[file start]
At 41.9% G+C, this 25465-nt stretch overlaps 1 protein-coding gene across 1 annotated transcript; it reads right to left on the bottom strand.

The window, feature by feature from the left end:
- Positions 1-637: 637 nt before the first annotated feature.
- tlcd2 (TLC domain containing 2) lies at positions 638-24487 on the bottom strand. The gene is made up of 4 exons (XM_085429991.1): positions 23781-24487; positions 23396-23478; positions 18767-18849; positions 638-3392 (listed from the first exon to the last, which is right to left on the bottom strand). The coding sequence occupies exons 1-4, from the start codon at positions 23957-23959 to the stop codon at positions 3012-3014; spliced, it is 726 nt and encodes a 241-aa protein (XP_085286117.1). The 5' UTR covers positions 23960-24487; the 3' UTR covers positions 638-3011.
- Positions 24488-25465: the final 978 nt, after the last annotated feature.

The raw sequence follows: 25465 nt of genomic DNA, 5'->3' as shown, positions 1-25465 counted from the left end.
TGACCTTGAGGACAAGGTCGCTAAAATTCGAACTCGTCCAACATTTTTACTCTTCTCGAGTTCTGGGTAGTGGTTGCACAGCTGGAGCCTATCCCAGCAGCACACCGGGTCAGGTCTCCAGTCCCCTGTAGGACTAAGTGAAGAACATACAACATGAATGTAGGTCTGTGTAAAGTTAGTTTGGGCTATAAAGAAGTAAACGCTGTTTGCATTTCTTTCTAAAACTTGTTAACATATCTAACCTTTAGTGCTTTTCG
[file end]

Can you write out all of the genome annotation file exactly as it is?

At 41.9% G+C, this 25465-nt stretch overlaps 1 protein-coding gene across 1 annotated transcript; it reads right to left on the bottom strand.

The window, feature by feature from the left end:
- Positions 1-637: 637 nt before the first annotated feature.
- tlcd2 (TLC domain containing 2) lies at positions 638-24487 on the bottom strand. The gene is made up of 4 exons (XM_085429991.1): positions 23781-24487; positions 23396-23478; positions 18767-18849; positions 638-3392 (listed from the first exon to the last, which is right to left on the bottom strand). The coding sequence occupies exons 1-4, from the start codon at positions 23957-23959 to the stop codon at positions 3012-3014; spliced, it is 726 nt and encodes a 241-aa protein (XP_085286117.1). The 5' UTR covers positions 23960-24487; the 3' UTR covers positions 638-3011.
- Positions 24488-25465: the final 978 nt, after the last annotated feature.

The raw sequence follows: 25465 nt of genomic DNA, 5'->3' as shown, positions 1-25465 counted from the left end.
TGACCTTGAGGACAAGGTCGCTAAAATTCGAACTCGTCCAACATTTTTACTCTTCTCGAGTTCTGGGTAGTGGTTGCACAGCTGGAGCCTATCCCAGCAGCACACCGGGTCAGGTCTCCAGTCCCCTGTAGGACTAAGTGAAGAACATACAACATGAATGTAGGTCTGTGTAAAGTTAGTTTGGGCTATAAAGAAGTAAACGCTGTTTGCATTTCTTTCTAAAACTTGTTAACATATCTAACCTTTAGTGCTTTTCG